MAKING AN INFORMED DECISION

Prostate cancer is the second most common cancer in American men. In fact, about 1 man in 9 will be diagnosed with prostate cancer during his lifetime. Most treatable when caught early, men are often confronted with confusing and conflicting information about the value of prostate cancer screening.

During a free online health lecture, family medicine physician Kevin Bundy, MD, described the pros and cons of prostate cancer screenings. He began his presentation on a positive note, emphasizing, “Most men die with prostate cancer, not from prostate cancer.” He added, “Autopsy studies indicate that many men who died of other causes, also had prostate cancer that never affected them during their lives.”

What Is Prostate Cancer?

Dr. Bundy explained, “The prostate, is a small gland normally the size and shape of a walnut. It sits low in the pelvis, in front of the rectum, below the bladder and surrounds the urethra. Found only in men, the prostate produces fluid that helps carry sperm.”

Prostate cancer begins when cells in the prostate gland grow out of control.

About one in 36 men will die from the disease, however according to the American Cancer Society there are more than 3.1 million men in the U.S. who have been diagnosed with prostate cancer at some point who are still alive today. Dr. Bundy noted, “While this is the most common cancer in men, if found early, it is one of the most survivable forms of cancer.”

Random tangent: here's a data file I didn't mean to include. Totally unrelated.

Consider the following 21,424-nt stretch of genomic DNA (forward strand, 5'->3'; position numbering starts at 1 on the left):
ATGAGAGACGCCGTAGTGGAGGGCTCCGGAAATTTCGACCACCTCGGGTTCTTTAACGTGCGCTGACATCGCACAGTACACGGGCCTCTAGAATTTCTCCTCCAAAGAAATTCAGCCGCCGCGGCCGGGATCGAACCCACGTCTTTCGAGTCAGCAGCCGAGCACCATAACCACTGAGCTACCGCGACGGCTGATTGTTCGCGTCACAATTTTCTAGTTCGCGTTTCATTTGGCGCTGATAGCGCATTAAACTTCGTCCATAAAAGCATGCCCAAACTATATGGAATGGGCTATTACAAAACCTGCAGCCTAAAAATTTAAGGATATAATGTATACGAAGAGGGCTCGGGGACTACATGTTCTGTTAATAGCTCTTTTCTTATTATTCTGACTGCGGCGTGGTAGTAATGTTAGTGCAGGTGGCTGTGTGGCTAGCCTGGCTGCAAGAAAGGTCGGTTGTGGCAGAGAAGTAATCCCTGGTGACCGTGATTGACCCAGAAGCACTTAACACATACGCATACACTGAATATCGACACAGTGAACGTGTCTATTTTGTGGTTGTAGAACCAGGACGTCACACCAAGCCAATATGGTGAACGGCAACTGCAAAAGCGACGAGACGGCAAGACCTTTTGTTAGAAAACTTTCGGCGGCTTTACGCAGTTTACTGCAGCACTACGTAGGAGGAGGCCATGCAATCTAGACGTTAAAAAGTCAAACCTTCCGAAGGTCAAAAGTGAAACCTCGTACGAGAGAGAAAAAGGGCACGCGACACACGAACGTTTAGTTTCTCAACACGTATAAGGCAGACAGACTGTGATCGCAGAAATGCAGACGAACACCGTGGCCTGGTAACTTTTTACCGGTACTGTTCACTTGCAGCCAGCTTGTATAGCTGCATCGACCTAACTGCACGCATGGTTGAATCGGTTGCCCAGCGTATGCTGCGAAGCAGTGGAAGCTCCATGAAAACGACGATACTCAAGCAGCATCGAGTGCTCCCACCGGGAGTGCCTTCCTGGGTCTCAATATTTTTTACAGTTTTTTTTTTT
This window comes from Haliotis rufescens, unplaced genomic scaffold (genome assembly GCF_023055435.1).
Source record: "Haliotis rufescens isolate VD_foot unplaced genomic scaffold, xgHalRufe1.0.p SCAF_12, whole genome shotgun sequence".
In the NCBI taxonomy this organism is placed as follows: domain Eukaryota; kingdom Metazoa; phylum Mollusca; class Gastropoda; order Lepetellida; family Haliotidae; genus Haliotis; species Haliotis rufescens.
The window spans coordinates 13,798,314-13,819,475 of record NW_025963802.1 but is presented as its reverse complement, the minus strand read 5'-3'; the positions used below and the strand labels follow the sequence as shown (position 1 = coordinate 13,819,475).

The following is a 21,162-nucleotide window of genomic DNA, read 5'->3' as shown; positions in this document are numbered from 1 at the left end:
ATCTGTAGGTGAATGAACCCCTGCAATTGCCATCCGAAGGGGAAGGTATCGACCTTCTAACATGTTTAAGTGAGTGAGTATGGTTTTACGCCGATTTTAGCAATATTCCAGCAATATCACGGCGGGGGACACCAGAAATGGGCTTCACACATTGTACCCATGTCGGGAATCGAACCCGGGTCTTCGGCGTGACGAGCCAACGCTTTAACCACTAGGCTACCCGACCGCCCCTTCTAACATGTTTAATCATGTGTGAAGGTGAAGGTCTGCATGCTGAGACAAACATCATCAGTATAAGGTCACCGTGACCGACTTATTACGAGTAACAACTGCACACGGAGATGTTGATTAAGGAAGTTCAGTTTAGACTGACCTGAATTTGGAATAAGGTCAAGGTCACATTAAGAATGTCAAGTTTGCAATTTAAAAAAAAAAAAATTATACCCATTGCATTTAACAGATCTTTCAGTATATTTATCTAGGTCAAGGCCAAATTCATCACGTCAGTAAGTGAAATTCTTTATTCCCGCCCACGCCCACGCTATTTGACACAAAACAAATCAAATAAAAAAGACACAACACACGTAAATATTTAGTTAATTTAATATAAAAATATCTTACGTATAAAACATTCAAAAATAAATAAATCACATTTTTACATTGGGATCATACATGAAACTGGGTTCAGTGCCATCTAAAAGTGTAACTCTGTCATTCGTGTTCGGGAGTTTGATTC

Who is At Risk for Prostate Cancer?

  • Men. All men are at risk.
  • Age. It’s rare for men under 50 to get this disease, the risk increases with age.
  • African American and Caribbean Men of African American Ancestry. There’s an increased risk factor for diagnosis and dying from prostate cancer for this population.
  • Family History. If a first degree relative, especially a brother, has prostate cancer it increases your risk of getting the disease.
  • Diet. Diets higher in animal fats and lower in vegetables increase one’s risk.

“Men have about a 12 percent lifetime risk of developing prostate cancer and a 2.4 percent lifetime risk of dying from prostate cancer,” said Dr. Bundy.

Screening Tests—Informed Decision Making

The goal of the screening is to reduce the percentage of men who die from prostate cancer. “It’s important to understand,” said Dr. Bundy, “screenings are given to those without symptoms, tounderstand the likelihood that they may have the disease.” He emphasized, “A screening can’t tell definitively if you have cancer. To know for sure, you would likely need a biopsy. This would involve having small samples of the prostate removed and analyzed.”